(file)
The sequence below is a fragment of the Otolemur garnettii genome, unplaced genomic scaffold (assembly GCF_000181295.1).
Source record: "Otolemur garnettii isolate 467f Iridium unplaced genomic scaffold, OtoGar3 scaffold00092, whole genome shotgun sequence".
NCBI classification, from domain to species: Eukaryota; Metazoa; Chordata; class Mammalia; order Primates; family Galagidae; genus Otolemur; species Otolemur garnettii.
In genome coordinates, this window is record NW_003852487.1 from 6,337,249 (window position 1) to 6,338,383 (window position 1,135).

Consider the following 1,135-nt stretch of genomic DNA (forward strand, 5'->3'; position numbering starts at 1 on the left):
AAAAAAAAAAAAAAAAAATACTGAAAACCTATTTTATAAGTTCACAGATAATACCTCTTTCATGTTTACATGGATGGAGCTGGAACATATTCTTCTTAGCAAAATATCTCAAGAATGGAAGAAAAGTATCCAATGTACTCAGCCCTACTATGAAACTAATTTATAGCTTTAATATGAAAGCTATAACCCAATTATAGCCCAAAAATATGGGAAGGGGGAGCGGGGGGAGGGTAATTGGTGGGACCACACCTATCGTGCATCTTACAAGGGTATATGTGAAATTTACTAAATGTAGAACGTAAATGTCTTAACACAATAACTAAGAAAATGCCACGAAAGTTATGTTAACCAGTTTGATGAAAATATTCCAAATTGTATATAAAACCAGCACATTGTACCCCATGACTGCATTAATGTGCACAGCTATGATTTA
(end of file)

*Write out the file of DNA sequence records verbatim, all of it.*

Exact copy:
The sequence below is a fragment of the Otolemur garnettii genome, unplaced genomic scaffold (assembly GCF_000181295.1).
Source record: "Otolemur garnettii isolate 467f Iridium unplaced genomic scaffold, OtoGar3 scaffold00092, whole genome shotgun sequence".
NCBI classification, from domain to species: Eukaryota; Metazoa; Chordata; class Mammalia; order Primates; family Galagidae; genus Otolemur; species Otolemur garnettii.
In genome coordinates, this window is record NW_003852487.1 from 6,337,249 (window position 1) to 6,338,383 (window position 1,135).

Consider the following 1,135-nt stretch of genomic DNA (forward strand, 5'->3'; position numbering starts at 1 on the left):
AAAAAAAAAAAAAAAAAATACTGAAAACCTATTTTATAAGTTCACAGATAATACCTCTTTCATGTTTACATGGATGGAGCTGGAACATATTCTTCTTAGCAAAATATCTCAAGAATGGAAGAAAAGTATCCAATGTACTCAGCCCTACTATGAAACTAATTTATAGCTTTAATATGAAAGCTATAACCCAATTATAGCCCAAAAATATGGGAAGGGGGAGCGGGGGGAGGGTAATTGGTGGGACCACACCTATCGTGCATCTTACAAGGGTATATGTGAAATTTACTAAATGTAGAACGTAAATGTCTTAACACAATAACTAAGAAAATGCCACGAAAGTTATGTTAACCAGTTTGATGAAAATATTCCAAATTGTATATAAAACCAGCACATTGTACCCCATGACTGCATTAATGTGCACAGCTATGATTTA